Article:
Despite these long-term needs, our fiscal 2002 request will allow the Commission to continue such important initiatives as:
- combating the rise in Internet and financial reporting fraud;
- overseeing the securities industry's automation changes in connection with the transition to a T+1 settlement system;
- maintaining our formal inspection cycle program for the increasing number of alternative trading systems;
- updating and improving prospectus requirements for variable insurance products;
- developing a tailored disclosure document for unit investment trusts; and
- addressing developments in domestic and international accounting and auditing matters.
Having outlined our ongoing priorities and how we intend to manage the funding level approved in the President's budget, I would now like to discuss the Commission's severe difficulties in attracting and retaining qualified staff and the status of our pay parity effort.
On June 14, 2001, the House of Representatives voted 404 to 22 in favor of H.R. 1088, the Investor and Capital Markets Relief Act, the companion to S.143, the Competitive Market Supervision Act of 2001, which the Senate passed by unanimous consent earlier this year. Both of these bills would provide the SEC with the authority necessary to match the pay and benefits of federal banking agencies. We currently believe that this legislation will be enacted prior to the start of fiscal 2002 on October 1, 2000. As such, I would like to take this opportunity to review the SEC's current staffing crisis and to discuss the additional resources that we will need to implement pay parity.
As a result of Congress's passage of the Financial Institutions Reform, Recovery and Enforcement Act (FIRREA) in 1989, none of the federal banking regulators is subject to the government-wide pay schedule. As a result, they are able to provide their staffs with appreciably more in compensation and benefits than we can. This disparity is a significant drain on morale. It is difficult to explain to SEC staff why they should not be paid at comparable levels, especially when they are conducting similar oversight, regulatory, and examination activities. It is one thing for staff to make salary comparisons with the private sector, but quite another for them to see their government counterparts making substantially more than they are.
This is particularly true in the wake of the landmark GLBA mentioned above. The GLBA demands that the Commission undertake examinations and inspections of highly complex financial services firms. Moreover, by allowing additional affiliations between securities firms, banks, and insurance companies, the GLBA requires increased coordination of activities among all the financial regulators. Even more so than in the past, Commission staff are working side-by-side with their counterparts from the banking regulatory agencies, including the Federal Reserve, the Office of the Comptroller of the Currency, and the Federal Deposit Insurance Corporation. However, we cannot match the salaries that our sister regulators pay.
I appreciate the continued support of our authorizing and appropriating committees and their recognition that pay parity is good public policy. With approximately 3,000 staff, the SEC is small by federal agency standards. This staff is charged with overseeing an industry that includes about 700,000 registered representatives of approximately 8,000 broker-dealers, some 15,000 companies that file reports with us, about 30,000 investment company portfolios, and about 8,000 registered investment advisers. Over $41 trillion in stocks are expected to trade hands this year on the nation's stock exchanges and Nasdaq, including transactions on numerous new electronic communication networks. Mutual funds now hold close to $7 trillion in assets. This is more than double the amount on deposit at commercial banks and surpasses by $2 trillion the total financial assets of commercial banks. Unlike bank deposits, however, mutual fund assets are uninsured and no SROs help us regulate this sector. Social security reform initiatives also raise the possibility of greatly increasing the number of American's invested in our capital markets.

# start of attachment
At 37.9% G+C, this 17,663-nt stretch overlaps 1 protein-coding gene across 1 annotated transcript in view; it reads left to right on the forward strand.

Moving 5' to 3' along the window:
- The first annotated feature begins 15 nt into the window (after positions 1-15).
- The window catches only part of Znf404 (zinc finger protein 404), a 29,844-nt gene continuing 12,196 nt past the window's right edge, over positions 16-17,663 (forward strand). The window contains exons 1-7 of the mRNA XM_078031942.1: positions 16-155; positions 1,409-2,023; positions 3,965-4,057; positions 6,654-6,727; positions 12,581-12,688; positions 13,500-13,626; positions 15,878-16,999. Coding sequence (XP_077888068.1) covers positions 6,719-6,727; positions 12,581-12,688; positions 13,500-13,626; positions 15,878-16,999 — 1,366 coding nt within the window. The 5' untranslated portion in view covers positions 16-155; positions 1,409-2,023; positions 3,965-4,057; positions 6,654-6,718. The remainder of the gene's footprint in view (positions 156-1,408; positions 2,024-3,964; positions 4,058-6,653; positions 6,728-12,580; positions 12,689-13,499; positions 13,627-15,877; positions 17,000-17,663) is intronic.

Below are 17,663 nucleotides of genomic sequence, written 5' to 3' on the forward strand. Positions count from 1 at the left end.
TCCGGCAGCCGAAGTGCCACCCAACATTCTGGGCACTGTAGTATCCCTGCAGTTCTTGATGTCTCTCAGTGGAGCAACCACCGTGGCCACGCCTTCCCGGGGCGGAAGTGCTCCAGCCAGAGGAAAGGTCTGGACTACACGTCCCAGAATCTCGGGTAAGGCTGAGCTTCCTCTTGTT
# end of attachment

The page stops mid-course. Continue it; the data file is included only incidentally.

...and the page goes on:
With such important responsibilities and at such a critical time in our markets' development, the Commission simply cannot afford to continue to suffer a serious staffing crisis. Since 1996, our attrition rate has been increasing, particularly among our more senior professionals. Over the last two fiscal years, the Commission has lost 30% of its attorneys, accountants, and examiners.1 If this trend continues unabated, the Commission's mission of protecting investors and maintaining market integrity will be seriously threatened.
We currently estimate that implementing pay parity will cost approximately $70 million in fiscal 2002, with yearly adjustments for inflation thereafter. This increase brings our revised fiscal 2002 appropriation request to $508 million. While I recognize that this represents a large increase for the Commission, I strongly believe that the most vital resource the SEC has is its highly professional and well-regarded staff and that they ought to be compensated at levels consistent with the other Federal financial regulators.2 I look forward to working with you to ensure that this additional funding is provided and this issue is resolved.
In addition, I would like to take this opportunity to briefly comment on the fee provisions of both S. 143 and H.R. 1088. Both bills would significantly reduce fees for investors, market participants, and companies making filings with the Commission, while preserving the amount of offsetting collections available to this Committee to fund the agency in coming years.3 These bills also spread the cost of regulation among those who benefit from the activities of the Commission and address the agency's funding structure in a comprehensive and balanced manner. The fee provisions in these bills not only have the support of the SEC, but also of the Administration.